Natural Regulatory T Cells Limit Angiotensin II–Induced Aneurysm Formation and Rupture in Mice
Objective—Abdominal aortic aneurysm is an inflammatory disease leading to destructive vascular remodeling and ultimately to lethal aortic rupture. Despite its frequent association with atherosclerosis, compelling studies have shown striking differences and potentially opposite roles of T-cell helper responses in aneurysm as compared with atherosclerosis, casting doubt on the relevance and suitability of T-cell–targeted therapies in this context.
Approach and Results—Here, we show that selective depletion of T regulatory (Treg) cells using a CD25-specific monoclonal antibody significantly enhances the susceptibility of C57Bl/6 mice to angiotensin II–induced abdominal aortic aneurysm and promotes aortic rupture (n=25–44 mice/group). Similar results are observed in angiotensin II–treated Cd80−/−/Cd86−/− or Cd28−/− mice with impaired Treg cell homeostasis (n=18–23 mice/group). Treg cell depletion is associated with increased immune cell activation and a blunted interleukin (IL)-10 anti-inflammatory response, suggesting an immunoinflammatory imbalance. Interestingly, Il-10−/− mice (n=20 mice/group) show increased susceptibility to angiotensin II–induced abdominal aortic aneurysm and aortic rupture and are insensitive to Treg cell depletion. Finally, reconstitution of Cd28−/− Treg-deficient mice with Treg cells (n=22 mice/group) restores a balance in the immunoinflammatory response, rescues the animals from increased susceptibility to aneurysm, and prevents aortic dissection.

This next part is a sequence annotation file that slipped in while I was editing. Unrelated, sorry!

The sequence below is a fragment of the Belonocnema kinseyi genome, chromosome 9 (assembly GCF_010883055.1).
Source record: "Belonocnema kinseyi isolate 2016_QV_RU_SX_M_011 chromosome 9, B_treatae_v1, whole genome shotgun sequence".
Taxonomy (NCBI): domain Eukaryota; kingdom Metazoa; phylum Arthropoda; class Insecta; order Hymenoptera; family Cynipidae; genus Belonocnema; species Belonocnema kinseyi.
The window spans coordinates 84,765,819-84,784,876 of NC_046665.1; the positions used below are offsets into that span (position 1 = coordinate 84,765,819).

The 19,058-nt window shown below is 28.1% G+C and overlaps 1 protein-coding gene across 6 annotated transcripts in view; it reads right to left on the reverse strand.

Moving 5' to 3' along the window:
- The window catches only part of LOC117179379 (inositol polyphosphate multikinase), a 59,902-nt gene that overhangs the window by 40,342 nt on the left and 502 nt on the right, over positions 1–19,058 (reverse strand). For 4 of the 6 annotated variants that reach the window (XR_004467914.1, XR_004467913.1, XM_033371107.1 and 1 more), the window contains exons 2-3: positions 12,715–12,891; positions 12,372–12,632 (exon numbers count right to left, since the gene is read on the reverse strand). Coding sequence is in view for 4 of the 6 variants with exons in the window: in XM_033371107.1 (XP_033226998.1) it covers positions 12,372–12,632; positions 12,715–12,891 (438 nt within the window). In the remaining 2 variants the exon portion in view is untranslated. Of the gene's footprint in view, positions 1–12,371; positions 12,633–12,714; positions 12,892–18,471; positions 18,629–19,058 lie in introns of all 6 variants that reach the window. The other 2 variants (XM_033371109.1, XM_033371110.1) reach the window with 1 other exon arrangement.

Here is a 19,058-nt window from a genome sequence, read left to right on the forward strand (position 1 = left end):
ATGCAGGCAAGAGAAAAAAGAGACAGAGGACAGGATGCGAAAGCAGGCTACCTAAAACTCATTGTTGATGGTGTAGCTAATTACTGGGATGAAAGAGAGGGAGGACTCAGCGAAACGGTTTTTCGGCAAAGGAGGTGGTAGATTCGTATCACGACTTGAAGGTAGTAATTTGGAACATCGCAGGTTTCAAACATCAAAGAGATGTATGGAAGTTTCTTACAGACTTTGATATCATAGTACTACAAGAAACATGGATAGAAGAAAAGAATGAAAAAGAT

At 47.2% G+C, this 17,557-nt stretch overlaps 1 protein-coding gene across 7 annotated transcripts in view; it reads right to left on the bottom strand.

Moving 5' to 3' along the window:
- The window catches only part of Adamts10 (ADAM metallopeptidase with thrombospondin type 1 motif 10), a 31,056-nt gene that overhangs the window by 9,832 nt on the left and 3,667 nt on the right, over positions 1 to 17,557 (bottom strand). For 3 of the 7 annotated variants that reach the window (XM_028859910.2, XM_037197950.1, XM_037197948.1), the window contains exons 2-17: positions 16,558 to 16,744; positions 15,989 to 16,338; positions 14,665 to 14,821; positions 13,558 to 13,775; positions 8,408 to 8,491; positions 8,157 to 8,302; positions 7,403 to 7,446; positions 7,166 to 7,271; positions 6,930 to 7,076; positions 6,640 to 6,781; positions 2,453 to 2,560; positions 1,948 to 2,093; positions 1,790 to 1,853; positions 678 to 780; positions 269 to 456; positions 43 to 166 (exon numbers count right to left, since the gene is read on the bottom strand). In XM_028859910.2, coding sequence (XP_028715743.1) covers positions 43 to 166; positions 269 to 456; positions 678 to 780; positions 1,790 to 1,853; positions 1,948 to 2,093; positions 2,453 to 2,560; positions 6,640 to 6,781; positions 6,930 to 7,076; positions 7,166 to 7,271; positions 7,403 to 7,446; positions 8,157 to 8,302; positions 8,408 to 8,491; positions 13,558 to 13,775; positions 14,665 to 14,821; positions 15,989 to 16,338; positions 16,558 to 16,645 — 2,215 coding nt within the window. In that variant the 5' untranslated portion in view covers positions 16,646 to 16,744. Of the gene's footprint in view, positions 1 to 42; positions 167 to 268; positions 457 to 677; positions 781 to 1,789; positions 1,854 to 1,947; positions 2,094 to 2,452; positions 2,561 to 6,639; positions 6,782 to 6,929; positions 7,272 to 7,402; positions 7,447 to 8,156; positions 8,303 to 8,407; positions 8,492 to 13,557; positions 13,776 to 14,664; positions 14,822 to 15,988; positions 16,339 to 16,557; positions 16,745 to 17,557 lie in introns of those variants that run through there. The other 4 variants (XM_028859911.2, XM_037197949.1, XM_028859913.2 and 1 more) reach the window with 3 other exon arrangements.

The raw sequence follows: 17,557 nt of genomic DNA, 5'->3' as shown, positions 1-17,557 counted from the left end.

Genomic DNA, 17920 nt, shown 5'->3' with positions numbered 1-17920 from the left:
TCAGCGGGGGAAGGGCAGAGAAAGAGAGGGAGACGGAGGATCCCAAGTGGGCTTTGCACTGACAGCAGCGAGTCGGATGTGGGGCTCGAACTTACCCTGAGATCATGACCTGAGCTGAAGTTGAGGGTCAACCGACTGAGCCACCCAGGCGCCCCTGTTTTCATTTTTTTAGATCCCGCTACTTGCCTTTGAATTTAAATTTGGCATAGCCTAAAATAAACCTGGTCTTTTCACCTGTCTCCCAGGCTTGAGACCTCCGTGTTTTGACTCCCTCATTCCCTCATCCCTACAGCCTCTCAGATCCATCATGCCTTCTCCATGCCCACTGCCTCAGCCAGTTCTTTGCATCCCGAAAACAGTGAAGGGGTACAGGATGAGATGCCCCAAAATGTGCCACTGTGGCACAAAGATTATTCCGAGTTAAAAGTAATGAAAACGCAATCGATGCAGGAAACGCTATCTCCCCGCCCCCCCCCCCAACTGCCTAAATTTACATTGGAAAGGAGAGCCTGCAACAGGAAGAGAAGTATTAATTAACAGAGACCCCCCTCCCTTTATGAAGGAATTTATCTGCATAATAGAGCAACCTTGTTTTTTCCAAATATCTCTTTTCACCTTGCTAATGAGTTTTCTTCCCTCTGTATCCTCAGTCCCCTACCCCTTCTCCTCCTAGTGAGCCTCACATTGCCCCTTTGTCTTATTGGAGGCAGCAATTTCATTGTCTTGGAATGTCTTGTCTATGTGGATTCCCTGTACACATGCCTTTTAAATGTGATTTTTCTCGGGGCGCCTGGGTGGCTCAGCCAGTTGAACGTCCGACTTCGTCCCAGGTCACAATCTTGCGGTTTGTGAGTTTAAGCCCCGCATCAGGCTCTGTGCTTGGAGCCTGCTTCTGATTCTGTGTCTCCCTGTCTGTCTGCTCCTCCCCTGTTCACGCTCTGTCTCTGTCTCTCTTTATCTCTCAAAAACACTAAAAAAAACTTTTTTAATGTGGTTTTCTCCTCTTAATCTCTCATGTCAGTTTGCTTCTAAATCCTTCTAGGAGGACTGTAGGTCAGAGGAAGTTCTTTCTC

Conclusions—These results identify a critical role for Treg cells and IL-10 in the control of aneurysm formation and its progression to rupture and suggest that therapies targeting Treg responses may be most suited to treat aneurysmal disease.
- Received January 31, 2013.
- Accepted July 17, 2013.
- © 2013 American Heart Association, Inc.